Summary: Second in Knowing God series - this message deals with how to apply the principles of loving others as God has loved us.
Knowing God – #1b
The Love of God – Applied
Introduction (1 John 3:18)
Last week as I was greeting people leaving the service, someone asked me, “Okay, so we know more about the love of God, now how do we apply it?”
And I was hit with the realization that I had broken one of my own principles when it comes to my sermons.
I want my messages to be not only relevant, but applicable. So I ask for your forgiveness.
This morning I want to spend time talking about how we apply the love of God as we interact in our different relationships, and my purpose is to help us get a handle on some ideas that will help us reflect God’s love.
1 John 3:18 says this: Dear friends let us not love with words or tongue but with actions and in truth.
The idea of this morning is to get past giving lip service to the idea of love, and put some feet on our words.
I don’t want us to be a church that talks the talk but doesn’t walk the walk.
Before we get into that, however, I would like to take just a few minutes to review what we looked at last week as the basis of our time this morning.
I. Review – The Love of God (1 Jn.4:7-21)
A. God is Love.
We are not going to re-read the passage from last week, but I want to point out a couple things about the fact that God is love.
You may want to turn to that passage as we review this section, so if you want to turn to 1 John 4:7-21, you can have that handy. If you are using one of the Bibles on the seats, this passage can be found on page 863.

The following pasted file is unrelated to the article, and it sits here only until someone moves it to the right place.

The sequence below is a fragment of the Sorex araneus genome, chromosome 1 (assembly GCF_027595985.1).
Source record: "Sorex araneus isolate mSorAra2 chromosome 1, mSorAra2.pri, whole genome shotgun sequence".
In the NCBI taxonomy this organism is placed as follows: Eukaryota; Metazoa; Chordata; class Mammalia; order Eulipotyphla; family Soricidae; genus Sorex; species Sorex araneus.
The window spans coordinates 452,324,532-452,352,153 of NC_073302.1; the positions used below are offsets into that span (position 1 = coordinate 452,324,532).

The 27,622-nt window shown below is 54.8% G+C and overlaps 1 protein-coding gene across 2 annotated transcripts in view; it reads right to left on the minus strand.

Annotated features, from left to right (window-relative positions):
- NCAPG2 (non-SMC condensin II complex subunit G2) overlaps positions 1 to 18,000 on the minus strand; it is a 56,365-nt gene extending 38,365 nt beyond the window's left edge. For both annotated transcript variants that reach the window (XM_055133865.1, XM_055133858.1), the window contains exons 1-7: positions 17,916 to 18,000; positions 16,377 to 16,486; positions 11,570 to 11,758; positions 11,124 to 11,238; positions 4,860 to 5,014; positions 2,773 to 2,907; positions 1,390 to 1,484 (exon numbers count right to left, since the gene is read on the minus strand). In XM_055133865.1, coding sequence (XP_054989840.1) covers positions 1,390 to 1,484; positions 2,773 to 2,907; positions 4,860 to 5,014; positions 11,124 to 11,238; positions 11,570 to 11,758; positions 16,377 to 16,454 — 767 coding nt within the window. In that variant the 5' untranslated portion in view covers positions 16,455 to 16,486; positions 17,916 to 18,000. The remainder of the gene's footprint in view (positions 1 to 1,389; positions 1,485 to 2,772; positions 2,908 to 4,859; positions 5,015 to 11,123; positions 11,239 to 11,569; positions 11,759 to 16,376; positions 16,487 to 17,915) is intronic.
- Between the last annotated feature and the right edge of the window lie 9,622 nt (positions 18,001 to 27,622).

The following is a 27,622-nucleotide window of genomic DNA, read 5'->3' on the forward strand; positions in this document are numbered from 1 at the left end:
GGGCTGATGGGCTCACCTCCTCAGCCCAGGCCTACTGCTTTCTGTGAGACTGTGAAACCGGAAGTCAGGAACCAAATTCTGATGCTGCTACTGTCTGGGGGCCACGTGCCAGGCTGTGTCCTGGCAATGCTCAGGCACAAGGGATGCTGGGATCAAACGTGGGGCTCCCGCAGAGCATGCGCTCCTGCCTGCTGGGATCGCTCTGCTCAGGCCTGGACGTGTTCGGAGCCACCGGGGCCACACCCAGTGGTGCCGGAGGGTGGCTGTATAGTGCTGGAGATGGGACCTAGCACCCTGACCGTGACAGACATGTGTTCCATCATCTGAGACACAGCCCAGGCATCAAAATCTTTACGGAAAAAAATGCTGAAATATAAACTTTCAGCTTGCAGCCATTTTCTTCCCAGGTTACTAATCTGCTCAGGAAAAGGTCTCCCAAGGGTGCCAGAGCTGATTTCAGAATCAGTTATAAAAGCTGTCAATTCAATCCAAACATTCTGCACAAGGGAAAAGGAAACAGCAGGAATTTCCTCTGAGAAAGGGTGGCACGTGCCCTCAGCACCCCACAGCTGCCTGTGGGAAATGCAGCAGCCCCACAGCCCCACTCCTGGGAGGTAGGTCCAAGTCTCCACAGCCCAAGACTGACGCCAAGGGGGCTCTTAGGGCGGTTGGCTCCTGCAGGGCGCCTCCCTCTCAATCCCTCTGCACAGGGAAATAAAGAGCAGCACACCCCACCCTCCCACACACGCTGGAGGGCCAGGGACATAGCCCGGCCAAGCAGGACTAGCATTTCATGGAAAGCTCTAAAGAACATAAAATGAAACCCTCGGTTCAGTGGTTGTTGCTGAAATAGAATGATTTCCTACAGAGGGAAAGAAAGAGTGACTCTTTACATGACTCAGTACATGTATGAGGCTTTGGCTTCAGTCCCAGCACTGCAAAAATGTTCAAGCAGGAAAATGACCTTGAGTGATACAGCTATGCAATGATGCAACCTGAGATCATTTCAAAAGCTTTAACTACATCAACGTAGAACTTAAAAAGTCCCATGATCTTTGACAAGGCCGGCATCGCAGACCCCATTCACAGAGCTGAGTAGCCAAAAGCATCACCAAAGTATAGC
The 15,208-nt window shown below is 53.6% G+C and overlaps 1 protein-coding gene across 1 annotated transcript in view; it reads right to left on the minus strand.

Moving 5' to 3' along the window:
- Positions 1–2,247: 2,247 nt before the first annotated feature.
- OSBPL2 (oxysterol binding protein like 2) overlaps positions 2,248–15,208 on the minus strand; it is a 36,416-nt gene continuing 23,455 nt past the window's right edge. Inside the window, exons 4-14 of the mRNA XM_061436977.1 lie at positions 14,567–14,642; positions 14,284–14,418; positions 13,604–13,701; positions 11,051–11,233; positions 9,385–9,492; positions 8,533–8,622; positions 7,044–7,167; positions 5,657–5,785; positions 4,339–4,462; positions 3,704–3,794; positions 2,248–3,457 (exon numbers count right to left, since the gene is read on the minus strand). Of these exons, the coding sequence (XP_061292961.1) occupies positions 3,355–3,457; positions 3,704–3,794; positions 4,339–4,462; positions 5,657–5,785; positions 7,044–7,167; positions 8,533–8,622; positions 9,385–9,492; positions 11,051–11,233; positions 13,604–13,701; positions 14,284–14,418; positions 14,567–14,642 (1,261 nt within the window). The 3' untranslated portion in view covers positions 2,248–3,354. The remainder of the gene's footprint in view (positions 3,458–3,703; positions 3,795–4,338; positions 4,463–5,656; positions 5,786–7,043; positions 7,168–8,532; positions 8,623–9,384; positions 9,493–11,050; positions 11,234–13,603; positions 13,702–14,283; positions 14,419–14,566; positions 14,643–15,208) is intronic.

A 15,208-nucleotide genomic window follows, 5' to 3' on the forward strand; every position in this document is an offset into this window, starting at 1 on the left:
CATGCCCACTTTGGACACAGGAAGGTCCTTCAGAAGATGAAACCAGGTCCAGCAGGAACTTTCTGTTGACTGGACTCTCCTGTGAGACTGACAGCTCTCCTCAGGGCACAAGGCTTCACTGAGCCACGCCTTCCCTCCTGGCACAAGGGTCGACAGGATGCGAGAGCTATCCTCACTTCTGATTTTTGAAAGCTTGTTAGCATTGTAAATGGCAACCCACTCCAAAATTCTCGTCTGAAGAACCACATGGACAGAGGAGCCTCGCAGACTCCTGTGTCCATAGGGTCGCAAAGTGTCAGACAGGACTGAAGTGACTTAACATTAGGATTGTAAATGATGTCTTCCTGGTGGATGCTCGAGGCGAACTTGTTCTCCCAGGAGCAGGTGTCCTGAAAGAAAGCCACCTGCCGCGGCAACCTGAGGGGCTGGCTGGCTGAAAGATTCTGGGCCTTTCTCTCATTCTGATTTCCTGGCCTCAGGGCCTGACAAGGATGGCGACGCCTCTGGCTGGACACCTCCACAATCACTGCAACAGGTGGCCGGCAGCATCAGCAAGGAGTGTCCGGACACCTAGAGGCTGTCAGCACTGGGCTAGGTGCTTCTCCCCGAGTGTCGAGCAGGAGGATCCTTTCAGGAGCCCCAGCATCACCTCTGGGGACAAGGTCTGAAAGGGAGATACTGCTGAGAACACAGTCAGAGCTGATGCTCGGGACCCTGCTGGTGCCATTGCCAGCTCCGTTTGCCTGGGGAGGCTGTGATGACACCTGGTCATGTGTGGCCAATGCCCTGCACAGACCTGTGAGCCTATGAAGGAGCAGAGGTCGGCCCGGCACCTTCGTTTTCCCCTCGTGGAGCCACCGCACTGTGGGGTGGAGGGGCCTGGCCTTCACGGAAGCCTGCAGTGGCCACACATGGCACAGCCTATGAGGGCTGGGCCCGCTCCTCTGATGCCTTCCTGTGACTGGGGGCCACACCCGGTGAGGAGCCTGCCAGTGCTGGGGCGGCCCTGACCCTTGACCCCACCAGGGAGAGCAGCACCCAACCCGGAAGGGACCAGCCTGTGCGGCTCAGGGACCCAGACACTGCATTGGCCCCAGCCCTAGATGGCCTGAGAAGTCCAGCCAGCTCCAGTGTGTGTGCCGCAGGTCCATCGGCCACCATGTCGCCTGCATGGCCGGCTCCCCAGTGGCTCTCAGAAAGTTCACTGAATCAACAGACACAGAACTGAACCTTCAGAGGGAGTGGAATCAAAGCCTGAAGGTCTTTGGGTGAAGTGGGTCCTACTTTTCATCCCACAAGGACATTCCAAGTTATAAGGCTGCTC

Verses 8 and 16 tell us that God is love. We saw last week that the love of God is not the shallow type of love we see portrayed by society and the media, which is really nothing more than affection or even sexual attraction.
Did any of you catch “Temptation Island” on TV? Don’t raise your hand – I don’t think I could stand it. I didn’t see it, either, but it’s all over the news.
The premise of this show is to put “committed” unmarried couples in a situation where they are tempted to be unfaithful to their lovers.
Here’s the idea: your love is only as strong as your ability to control your hormones.
How would you like to have people betting on your inability to be faithful to someone you profess to love?
Real love is nothing like that.
And the love of God is nothing like that.
The love of God is deep – it is the very fabric of His nature.
It is constant – it doesn’t change or go away. Scripture says that nothing can separate us from the love of God.
The love of God is not showered on those who deserve it. It is showered only on those who don’t deserve it. That’s you and me, by the way.
God is love. Second, …
B. God is Loving.
The love of God is not static. It is active. It drove the Father to act to redeem us sinners from an eternity in hell.
This last Friday as I was in my office, a radio program was taking questions from listeners, and one guy had written to ask how to answer his friends who could not believe that a loving God would send anyone to hell.
The answer given by the host is the correct answer. He said that God does not send anyone to hell – people choose to go there by rejecting the salvation offered in Christ.